'72 -- by a very close friend of our family, Ned A. Hatathli [or Hatathali.]
Ned was quick indeed -- and very fortunate -- to hire Philip Reno, a Marxist
economist and very well known radical as faculty  member and as a general
consultant: Phil, a New Deal figure, had been viciously attacked by
Whittaker Chambers, had played a major role in the Henry Wallace/Progressive
Party campaign in Colorado and New Mexico, served as a key economist for the
left Cheddi Jagan administration in Guyana, worked for Mine-Mill, and much
much more.  I was very privileged to teach with Phil when I, too, wound up
at NCC -- in the 1978-81 period. [ I became chair of Social Sciences, based
at the main Tsaile campus and Phil was on the Shiprock campus -- but we were
always, of course, very closely linked in a variety of endeavours.] Like Dr.
Borinski, Phil Reno was a sharp and genuinely practicing  multi-cultural
entity and a very effective teacher/activist/radical in every fine sense.
And like Dr. Borinski at Tougaloo,  Phil Reno was  very deeply admired and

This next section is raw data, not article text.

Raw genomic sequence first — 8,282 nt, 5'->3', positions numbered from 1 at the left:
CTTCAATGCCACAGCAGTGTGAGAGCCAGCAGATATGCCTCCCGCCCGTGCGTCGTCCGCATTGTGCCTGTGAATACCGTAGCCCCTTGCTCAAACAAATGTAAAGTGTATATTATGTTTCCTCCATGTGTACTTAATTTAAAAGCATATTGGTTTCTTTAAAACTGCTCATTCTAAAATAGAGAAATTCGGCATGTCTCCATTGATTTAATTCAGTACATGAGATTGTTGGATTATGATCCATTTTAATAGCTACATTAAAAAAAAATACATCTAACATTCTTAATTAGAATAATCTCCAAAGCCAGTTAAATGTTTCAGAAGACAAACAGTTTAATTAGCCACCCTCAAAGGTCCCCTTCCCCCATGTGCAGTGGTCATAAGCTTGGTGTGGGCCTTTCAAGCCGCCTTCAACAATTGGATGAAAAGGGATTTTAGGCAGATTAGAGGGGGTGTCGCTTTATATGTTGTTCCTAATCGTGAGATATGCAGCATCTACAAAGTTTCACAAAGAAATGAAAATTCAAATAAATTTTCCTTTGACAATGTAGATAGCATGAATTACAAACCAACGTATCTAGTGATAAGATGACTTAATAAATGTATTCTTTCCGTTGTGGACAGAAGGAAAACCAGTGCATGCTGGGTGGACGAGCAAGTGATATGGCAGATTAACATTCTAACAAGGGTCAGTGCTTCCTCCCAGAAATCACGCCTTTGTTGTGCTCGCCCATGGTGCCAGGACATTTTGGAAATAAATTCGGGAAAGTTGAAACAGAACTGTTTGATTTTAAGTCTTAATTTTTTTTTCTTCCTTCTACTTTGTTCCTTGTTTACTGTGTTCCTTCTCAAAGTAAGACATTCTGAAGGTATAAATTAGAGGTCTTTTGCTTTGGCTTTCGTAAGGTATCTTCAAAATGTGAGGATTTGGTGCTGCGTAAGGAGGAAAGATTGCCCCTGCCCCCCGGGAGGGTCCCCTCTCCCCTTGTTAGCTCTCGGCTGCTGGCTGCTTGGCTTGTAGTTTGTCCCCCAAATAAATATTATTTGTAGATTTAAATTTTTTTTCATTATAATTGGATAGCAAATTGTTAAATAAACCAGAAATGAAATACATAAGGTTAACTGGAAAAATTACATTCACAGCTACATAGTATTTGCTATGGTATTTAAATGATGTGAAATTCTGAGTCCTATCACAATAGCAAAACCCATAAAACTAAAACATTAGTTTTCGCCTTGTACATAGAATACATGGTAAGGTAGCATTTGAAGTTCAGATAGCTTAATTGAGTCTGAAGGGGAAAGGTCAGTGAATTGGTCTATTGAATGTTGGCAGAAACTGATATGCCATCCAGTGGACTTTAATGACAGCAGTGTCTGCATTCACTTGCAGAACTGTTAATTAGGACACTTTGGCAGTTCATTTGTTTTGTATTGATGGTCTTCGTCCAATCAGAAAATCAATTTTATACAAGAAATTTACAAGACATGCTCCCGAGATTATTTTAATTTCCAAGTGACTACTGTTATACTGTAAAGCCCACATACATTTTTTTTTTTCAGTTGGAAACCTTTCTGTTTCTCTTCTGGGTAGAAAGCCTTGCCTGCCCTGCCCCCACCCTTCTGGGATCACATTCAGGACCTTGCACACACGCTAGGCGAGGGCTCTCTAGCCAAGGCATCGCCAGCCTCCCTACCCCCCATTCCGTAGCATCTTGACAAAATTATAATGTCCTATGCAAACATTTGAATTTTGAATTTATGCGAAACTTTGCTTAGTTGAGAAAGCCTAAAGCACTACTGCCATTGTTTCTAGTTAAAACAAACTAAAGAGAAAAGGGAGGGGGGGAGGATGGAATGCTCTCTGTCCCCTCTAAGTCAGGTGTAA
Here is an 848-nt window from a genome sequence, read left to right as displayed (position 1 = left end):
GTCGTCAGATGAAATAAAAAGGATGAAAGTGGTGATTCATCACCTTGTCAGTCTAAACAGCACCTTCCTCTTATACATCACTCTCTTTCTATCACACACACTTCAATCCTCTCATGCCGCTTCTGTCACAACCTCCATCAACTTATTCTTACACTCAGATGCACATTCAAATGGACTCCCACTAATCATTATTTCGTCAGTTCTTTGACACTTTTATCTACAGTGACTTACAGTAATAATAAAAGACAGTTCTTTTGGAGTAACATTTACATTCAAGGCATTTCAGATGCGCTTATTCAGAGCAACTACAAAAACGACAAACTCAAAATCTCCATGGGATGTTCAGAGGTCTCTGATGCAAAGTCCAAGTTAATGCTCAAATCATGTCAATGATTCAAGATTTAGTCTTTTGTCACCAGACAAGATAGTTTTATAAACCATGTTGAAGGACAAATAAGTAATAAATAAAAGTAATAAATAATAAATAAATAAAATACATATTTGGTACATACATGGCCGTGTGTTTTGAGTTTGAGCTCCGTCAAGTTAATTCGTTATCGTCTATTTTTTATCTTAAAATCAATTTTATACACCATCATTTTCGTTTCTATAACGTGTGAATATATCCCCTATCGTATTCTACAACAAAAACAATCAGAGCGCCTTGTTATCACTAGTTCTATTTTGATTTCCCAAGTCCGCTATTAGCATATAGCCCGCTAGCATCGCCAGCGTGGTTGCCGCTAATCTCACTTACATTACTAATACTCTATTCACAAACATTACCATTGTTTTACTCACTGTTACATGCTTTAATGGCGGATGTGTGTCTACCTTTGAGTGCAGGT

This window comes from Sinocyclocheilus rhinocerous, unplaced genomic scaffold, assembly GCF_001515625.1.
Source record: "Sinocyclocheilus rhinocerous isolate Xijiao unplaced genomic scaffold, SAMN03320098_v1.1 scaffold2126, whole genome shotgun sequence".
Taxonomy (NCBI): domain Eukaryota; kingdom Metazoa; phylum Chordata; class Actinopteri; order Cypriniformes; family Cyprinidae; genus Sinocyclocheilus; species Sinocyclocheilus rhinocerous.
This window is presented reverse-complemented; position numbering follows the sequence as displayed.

respected in the NCC community. Just before his death [May 1981], Phil
presented me with an inscribed copy of his just out work:  Mother Earth,
Father Sky, and Economic Development:  Navajo Resources and Their Use
(Albuquerque: University of New Mexico Press, 1981).  [I'm happy to say that
this fine classic  has since been reissued by UNM Press.]  The outdoor
memorial service for Phil Reno was held at Shiprock (N.M.).  The invocation
was given  in Navajo and English by Dr Bahe Billy, a close friend of Phil's,
Dean of the Shiprock Campus, a traditional Navajo who was also a Mormon.  A
large number of Native people -- mostly Navajo but from other tribes as
well, were present along with academics  -- and the most  absolutely
fascinating  collection of old-time Western Reds ever gathered in such a
setting.  What a reunion!  What a time!  And the hot wind blew  very hot
sand thirty  to forty miles an hour.

Hunter Gray [Hunterbear]
Hunter Gray